Critic Reviews



Based on 25 critic reviews provided by
Los Angeles Times
A heady yet disciplined work, a dazzling fable of love, destiny and redemption.
Portland Oregonian
Every once in a while a picture comes along that captures not just love, but romance in all its fear, yearning, fantasy, eroticism and unexpected epiphanies. German filmmaker Tom Tykwer's The Princess and the Warrior is one such film.
Deeply whimsical beneath its poker face, The Princess and the Warrior has the structure of an elaborate mind-teasing puzzle.
New Times (L.A.)
The cornerstone of this fascinating film is a peculiar but absolutely solid love story. In terms of intellectual and emotional stimulation, who could ask for more?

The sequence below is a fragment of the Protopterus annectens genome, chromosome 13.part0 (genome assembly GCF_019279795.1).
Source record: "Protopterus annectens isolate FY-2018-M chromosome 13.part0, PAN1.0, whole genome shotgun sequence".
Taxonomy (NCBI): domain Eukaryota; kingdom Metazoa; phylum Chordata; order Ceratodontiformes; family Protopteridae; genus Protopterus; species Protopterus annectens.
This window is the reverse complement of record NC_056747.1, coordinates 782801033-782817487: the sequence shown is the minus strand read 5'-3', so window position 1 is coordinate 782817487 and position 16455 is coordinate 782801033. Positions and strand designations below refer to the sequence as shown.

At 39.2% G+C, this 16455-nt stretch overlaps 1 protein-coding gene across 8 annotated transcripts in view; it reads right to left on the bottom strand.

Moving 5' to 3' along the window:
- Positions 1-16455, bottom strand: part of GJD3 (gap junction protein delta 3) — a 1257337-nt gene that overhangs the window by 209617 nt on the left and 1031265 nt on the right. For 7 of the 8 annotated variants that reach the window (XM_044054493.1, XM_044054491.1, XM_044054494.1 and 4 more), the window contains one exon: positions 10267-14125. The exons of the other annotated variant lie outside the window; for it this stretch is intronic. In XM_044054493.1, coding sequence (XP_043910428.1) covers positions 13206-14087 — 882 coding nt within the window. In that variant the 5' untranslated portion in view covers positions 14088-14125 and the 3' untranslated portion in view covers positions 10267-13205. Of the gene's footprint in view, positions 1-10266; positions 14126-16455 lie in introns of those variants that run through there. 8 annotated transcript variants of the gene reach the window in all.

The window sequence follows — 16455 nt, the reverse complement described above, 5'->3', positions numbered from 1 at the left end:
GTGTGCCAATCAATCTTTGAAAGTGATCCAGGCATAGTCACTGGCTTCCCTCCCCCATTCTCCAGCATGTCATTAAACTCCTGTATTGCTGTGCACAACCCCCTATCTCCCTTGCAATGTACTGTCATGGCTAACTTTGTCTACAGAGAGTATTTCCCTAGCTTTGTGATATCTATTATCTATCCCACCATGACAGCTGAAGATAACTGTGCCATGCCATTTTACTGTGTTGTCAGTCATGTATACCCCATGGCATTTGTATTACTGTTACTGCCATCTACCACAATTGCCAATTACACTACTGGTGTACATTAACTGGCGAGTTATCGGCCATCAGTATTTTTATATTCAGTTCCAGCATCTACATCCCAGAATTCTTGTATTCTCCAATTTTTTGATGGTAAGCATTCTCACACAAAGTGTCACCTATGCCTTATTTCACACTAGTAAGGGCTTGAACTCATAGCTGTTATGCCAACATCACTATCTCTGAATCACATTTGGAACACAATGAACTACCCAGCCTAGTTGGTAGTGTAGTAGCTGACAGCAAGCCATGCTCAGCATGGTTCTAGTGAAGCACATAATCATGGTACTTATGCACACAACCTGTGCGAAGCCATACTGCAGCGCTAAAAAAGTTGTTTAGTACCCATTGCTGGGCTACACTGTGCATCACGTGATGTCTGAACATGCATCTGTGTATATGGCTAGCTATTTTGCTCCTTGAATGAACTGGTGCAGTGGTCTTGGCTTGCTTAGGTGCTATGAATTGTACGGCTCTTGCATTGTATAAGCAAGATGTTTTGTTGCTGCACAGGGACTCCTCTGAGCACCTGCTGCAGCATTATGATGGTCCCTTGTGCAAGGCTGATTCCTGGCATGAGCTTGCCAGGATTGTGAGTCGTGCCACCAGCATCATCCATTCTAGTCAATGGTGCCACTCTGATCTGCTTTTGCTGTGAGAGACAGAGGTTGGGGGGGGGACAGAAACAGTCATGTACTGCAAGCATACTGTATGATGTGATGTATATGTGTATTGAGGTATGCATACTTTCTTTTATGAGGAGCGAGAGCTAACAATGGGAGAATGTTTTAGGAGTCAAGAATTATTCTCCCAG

Lacks the gimmicky hook that made "Run Lola Run" an arthouse hit, but it doesn't lack for ideas, nor for images that will sweep you up in their boldness and have the resonance of dreams.
It's dreary and self-indulgent but has its crystalline moments.
Goes on too long, and much of it is hooey, but it’s hard not to have a good time.
Tykwer ends the film on a bizarre note that caught me off guard, a too-literal bit of salvation that is more bothersome than revelatory.
(Tykwer's) unpredictability has become predictable, and the only thing genuinely uncanny here is the unsettling — and unintentional — sense of déjà vu.
Village Voice
Throughout, Tykwer reaches for mysteries he has no idea how to evoke, relying instead on his actors' empty stares.

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